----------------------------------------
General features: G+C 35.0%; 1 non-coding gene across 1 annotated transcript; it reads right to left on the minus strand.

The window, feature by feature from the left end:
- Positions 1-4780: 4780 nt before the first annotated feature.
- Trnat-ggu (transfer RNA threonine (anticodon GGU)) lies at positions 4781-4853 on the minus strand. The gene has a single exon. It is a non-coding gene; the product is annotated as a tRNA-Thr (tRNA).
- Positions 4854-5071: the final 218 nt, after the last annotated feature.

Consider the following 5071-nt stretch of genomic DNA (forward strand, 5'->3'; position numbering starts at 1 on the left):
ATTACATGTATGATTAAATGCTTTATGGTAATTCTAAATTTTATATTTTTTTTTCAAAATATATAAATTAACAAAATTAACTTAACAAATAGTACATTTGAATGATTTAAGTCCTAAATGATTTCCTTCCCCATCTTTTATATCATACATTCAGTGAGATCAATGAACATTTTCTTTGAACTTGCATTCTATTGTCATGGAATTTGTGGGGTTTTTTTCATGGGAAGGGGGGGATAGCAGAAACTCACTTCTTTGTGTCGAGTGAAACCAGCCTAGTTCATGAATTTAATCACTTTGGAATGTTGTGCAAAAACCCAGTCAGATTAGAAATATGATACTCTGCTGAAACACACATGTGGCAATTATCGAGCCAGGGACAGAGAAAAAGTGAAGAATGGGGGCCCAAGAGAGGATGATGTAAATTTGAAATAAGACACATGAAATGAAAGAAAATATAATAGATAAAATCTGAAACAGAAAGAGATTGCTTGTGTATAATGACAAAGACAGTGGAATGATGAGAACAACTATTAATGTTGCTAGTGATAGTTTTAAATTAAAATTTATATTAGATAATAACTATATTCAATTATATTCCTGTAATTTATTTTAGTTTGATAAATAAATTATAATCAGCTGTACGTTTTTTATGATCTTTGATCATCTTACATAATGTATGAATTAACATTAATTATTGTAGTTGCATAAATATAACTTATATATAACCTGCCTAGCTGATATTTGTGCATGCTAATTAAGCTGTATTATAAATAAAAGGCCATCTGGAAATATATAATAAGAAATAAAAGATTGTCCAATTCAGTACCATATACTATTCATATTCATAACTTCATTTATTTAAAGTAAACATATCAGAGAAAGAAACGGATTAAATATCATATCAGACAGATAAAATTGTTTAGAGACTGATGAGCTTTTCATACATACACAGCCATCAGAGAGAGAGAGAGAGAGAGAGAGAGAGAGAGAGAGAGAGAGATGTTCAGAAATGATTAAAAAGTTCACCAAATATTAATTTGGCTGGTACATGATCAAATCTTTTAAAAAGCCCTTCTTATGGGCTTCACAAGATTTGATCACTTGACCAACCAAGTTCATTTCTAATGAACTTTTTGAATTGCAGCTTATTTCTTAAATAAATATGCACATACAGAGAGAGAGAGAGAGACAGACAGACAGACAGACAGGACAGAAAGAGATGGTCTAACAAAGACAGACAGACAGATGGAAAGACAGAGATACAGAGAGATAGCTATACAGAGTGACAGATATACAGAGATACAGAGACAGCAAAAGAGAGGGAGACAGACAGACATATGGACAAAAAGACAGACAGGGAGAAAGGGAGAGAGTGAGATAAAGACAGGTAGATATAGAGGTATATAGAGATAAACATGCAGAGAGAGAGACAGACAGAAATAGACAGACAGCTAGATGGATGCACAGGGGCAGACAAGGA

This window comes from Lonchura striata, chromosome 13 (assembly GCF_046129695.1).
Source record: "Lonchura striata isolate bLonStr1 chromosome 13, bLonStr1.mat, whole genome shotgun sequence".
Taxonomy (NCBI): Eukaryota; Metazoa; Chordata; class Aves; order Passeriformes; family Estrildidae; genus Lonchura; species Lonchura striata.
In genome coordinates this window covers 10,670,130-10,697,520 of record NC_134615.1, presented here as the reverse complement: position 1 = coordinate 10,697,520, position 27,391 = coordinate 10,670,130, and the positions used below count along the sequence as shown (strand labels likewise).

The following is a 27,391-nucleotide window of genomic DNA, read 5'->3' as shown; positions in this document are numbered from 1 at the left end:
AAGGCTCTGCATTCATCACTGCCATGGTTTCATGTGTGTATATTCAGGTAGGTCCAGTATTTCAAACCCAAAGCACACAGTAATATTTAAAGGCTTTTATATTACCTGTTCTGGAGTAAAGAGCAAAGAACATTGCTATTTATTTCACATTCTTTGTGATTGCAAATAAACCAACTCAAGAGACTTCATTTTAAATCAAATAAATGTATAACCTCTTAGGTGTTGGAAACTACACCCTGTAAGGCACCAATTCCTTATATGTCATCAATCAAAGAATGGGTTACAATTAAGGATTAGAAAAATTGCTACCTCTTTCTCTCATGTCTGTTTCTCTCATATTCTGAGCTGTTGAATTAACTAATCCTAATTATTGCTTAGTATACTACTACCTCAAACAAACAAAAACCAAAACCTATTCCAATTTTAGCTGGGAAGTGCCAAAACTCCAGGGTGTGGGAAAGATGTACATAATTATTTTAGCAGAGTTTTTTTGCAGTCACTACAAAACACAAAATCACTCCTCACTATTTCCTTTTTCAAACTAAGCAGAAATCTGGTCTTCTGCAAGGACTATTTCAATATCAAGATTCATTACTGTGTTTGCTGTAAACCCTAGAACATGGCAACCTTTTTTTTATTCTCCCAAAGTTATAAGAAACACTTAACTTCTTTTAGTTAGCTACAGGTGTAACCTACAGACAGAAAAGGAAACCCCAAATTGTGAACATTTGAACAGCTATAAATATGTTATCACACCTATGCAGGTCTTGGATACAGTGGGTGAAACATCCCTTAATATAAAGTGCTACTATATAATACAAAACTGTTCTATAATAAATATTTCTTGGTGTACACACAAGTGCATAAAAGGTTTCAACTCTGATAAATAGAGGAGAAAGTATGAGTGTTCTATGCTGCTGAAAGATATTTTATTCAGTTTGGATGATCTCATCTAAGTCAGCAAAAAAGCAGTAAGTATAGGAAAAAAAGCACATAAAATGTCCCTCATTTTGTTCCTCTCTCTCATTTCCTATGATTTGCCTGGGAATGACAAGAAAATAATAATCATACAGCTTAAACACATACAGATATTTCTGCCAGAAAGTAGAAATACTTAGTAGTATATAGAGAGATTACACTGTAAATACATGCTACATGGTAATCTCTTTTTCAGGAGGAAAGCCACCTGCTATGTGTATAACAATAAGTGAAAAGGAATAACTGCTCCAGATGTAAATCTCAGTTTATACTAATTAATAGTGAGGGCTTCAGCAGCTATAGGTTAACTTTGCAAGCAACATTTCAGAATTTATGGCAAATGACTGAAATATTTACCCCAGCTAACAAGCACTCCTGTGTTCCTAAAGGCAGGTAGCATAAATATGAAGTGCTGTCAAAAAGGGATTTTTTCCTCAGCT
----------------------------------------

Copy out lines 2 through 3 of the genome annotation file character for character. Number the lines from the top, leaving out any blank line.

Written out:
The window, feature by feature from the left end:
- Positions 1-4780: 4780 nt before the first annotated feature.